Story-wise, there's nothing here that is likely to confuse younger viewers. The basic plot is a cross between an adventure and a "Taming of the Shrew" romantic comedy. Or, as Z puts it, Antz is "your basic boy meets girl, boy likes girl, boy changes underlying social structure" tale. The dialogue is consistently smart, and has not been diluted to enable underage audience members to comprehend every line. Most children aren't going to understand Z's comment that a better alternative to war with the termites might be to "try influencing their political process with campaign contributions," but almost every adult in the theater will get a hearty laugh out of such an observation. A significant portion of Antz's comedy is like this.

    The characters, despite their only vaguely humanoid appearance, are instantly likable. Allen plays Z like an insect version of his well-established screen persona. Stone's Bala is strong-willed and appealing, with a hard side the emerges from time-to-time. Hackman is deliciously malevolent as a megalomaniacal general. And Sylvester Stallone is solid as Z's burly, dim-but-loyal friend. Other voices include Christopher Walken as the general's second-in-command, Anne Bancroft as the ant queen, Dan Aykroyd as a snobbish yellowjacket, and Jennifer Lopez as Weaver's love interest.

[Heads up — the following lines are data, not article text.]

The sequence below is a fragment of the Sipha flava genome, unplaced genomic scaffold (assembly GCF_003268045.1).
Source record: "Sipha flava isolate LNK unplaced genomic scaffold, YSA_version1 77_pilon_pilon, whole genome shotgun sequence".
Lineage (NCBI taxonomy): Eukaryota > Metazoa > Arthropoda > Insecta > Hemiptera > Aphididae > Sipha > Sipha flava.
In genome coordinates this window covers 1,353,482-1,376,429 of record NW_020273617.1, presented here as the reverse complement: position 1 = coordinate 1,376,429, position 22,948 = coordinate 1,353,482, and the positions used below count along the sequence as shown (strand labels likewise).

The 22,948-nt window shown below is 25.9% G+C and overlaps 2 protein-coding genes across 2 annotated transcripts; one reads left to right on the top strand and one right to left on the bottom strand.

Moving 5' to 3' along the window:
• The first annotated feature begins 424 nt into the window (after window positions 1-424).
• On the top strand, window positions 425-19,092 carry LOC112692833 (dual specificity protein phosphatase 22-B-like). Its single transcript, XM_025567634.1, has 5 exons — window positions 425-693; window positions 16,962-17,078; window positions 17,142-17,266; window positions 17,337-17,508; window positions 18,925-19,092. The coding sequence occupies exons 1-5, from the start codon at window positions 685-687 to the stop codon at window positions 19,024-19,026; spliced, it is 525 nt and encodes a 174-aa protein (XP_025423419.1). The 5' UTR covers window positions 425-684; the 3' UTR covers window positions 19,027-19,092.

It's too early to compare Antz to A Bug's Life, but, for anyone who appreciates animated films (especially those of the computer-generated variety), the late months of 1998 promise a bumper crop. As the first production out of the gate, Antz gets things off to a positive start. Successful as an adventure, a surprisingly sophisticated comedy, a light romance, and a visual treat, there are few things that Eric Darnell and Tim Johnson's feature debut does not do. If Disney is worried, perhaps they have a reason to be. The bar has just been raised, but not by them.
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Metascore
72

Generally favorable reviews - based on 26 Critics

Critic score distribution:
  1. Positive: 20 out of 26
  2. Negative: 0 out of 26
  1. 60
    Sorry, Antz has no show-stopping song and dance numbers, no catchy melodies and no love songs either. The score, made up of old standards, does, however, enhance one of the movie's wittier episodes.
  2. 88
    It's sharp and funny--not a children's movie, but one of those hybrids that works on different levels for different ages.
  3. Antz works best just showing off its prodigious voice talent.